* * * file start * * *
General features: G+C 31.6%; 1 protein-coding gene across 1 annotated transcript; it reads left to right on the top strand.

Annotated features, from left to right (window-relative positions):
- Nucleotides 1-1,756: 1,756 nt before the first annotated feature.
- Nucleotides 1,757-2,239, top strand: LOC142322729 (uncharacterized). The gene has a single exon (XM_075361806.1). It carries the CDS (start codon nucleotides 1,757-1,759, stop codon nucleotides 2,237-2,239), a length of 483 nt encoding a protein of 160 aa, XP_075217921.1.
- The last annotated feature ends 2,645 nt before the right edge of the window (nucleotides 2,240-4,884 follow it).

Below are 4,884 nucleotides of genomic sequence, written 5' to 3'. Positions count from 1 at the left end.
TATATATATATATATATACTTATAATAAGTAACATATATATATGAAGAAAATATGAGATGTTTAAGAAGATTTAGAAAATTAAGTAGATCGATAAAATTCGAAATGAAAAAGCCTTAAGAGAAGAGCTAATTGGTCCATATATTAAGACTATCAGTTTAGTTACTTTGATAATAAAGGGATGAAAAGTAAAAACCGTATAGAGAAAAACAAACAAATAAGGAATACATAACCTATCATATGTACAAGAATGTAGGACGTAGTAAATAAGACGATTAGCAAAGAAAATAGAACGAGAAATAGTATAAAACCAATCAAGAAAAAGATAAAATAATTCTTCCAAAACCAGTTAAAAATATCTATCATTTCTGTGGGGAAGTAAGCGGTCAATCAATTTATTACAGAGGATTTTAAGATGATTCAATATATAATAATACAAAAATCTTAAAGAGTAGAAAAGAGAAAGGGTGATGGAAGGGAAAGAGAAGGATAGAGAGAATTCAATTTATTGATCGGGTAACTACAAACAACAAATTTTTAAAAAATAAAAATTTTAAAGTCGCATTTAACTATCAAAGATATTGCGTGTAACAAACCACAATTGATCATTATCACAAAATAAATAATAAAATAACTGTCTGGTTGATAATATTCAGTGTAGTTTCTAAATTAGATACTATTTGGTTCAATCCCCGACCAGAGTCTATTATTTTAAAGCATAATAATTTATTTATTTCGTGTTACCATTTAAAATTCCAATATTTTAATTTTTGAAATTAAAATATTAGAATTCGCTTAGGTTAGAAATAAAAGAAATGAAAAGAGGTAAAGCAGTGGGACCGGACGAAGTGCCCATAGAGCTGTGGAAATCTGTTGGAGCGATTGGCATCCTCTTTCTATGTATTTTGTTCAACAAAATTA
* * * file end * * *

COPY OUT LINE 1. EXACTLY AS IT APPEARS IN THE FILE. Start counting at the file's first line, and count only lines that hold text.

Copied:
General features: G+C 31.6%; 1 protein-coding gene across 1 annotated transcript; it reads left to right on the top strand.